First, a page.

In Iowa the lower volcanic unit rocks occupy the same stratigraphic position and are probably contemporaneous with the Mamainse Point Group of the Lake Superior region. This lower volcanic unit reaches thicknesses of about 8 km (5 mi) on several of the gravity profiles (10, 11, and 12) (click to view Iowa MRS profiles), assuming the arbitrary base of the volcanics at the base of the upper crust, 13 km (8 mi). There is little to distinguish the upper and lower volcanic units on the seismic profiles. In general, the upper unit displays more continuous parallel reflectors than the lower unit, the upper unit is generally more nearly horizontal, and an angular unconformity can usually be identified between the units. The difficulty in identifying the units with seismic reflection data and their similarity in the gravity models, suggests that large inaccuracies in their geometries may be possible, perhaps as much as 50%.


Late Rift Volcanism

A second package of volcanic rocks, with an upper normal polarity remanence, has been identified in the Lake Superior region. These rocks, like the lower package, have been assigned different names in various areas, but in his study Anderson (1992) referred to all related late rift volcanic units as the North Shore Group. In the Lake Superior area these rocks are similar in lithology and chemistry to the Mamainse Point Group and reach a maximum known thickness of 7.1 km (4.4 mi) (Green, 1982). The U-Pb ages of the North Shore Group rocks range from 1096 to 1086 Ma (Van Schmus and Hinze, in press), with age determinations bracketing the contact between the North Shore Group and Mamainse Point Group at 1097+1 Ma (Davis and Paces, 1990).

In Iowa, the upper volcanic package is considered equivalent to the North Shore Group. This unit, identified on all seismic and gravity profiles, is characterized on the seismic profiles by long, continuous sets of reflectors, generally horizontal to subhorizontal. The unit displays a maximum thickness of about 6.4 km (4.0 mi) on most profiles, but reaches 9.6 km (6.0 mi) along Profile 9.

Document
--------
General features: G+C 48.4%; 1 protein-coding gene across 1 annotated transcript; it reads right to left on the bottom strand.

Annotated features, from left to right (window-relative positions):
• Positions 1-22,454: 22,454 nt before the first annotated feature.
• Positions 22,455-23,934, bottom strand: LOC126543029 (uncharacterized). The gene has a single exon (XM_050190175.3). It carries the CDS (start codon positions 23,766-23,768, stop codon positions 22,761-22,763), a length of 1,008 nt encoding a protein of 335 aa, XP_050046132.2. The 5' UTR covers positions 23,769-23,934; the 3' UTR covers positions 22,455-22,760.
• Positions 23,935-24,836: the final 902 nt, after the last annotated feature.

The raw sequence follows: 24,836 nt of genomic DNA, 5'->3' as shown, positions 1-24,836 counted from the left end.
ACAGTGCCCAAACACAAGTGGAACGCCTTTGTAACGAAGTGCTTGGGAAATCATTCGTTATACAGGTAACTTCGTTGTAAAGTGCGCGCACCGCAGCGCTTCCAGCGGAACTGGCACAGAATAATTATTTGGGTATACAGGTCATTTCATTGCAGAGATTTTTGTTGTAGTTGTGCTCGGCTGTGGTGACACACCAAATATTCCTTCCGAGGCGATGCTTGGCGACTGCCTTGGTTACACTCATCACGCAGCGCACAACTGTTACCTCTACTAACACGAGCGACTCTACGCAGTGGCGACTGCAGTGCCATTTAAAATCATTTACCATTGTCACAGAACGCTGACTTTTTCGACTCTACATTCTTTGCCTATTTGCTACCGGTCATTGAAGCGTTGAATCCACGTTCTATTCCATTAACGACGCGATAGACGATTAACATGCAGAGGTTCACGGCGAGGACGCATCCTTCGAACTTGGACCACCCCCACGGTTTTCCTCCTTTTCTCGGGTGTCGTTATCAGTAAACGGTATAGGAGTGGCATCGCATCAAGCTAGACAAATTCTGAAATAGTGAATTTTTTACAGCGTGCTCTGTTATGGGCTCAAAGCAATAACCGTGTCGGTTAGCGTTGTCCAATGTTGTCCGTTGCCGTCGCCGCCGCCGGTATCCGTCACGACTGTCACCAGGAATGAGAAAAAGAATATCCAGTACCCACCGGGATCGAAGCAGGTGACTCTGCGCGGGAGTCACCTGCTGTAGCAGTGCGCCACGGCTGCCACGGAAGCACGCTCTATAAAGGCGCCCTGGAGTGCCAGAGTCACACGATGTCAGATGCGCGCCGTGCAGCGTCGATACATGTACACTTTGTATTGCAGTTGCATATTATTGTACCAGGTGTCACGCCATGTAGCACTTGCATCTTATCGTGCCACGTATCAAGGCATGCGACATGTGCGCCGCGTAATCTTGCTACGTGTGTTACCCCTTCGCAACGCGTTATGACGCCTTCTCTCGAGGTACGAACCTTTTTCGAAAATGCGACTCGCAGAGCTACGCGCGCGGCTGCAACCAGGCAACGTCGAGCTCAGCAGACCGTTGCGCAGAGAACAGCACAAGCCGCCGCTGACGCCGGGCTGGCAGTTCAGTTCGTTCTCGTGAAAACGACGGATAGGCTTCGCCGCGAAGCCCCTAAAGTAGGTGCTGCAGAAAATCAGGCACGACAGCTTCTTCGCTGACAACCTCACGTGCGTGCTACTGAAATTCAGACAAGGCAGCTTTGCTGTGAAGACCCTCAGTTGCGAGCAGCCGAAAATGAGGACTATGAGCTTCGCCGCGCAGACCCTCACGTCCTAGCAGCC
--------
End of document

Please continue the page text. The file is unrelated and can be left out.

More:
Rocks correlated by Anderson (1992) with the upper volcanic package were encountered in 44 drill holes in Iowa, 36 wells with cutting samples totaling 116 m (388 ft) of basalt and 8 cores totalling 51 m (170 ft). Most of these samples are currently reposited at the Iowa Department of Natural Resources Geological Survey's Oakdale Research Facility. The most complete and informative basalt samples are from the Northern Natural Gas #1 Sharp core, drilled in Webster County near the town of Thor, which encountered upper package volcanics at a depth of 647 m (2156 ft) below the surface, and penetrated 17 m (57 ft) of the unit. All or portions of three individual basalt flows can be observed in the core, separated by weathered, vesicular flow tops. The rocks in this core are the "type" for the informal name "Thor volcanic Group" that is applied to upper volcanic package rocks in Iowa (click to view depositional model for Thor volcanics). A second deep core, the Finnegan #1 drilled in 1973 in Guthrie County, penetrated 72 feet (21.6 m) of gabbro and was studied by Fischer (1982). This gabbro may represent an unroofed late-stage pluton or possibly the crystallized interior of a thick upper package flow.

click for references cited

 

  return to Midcontinent Rift System of Iowa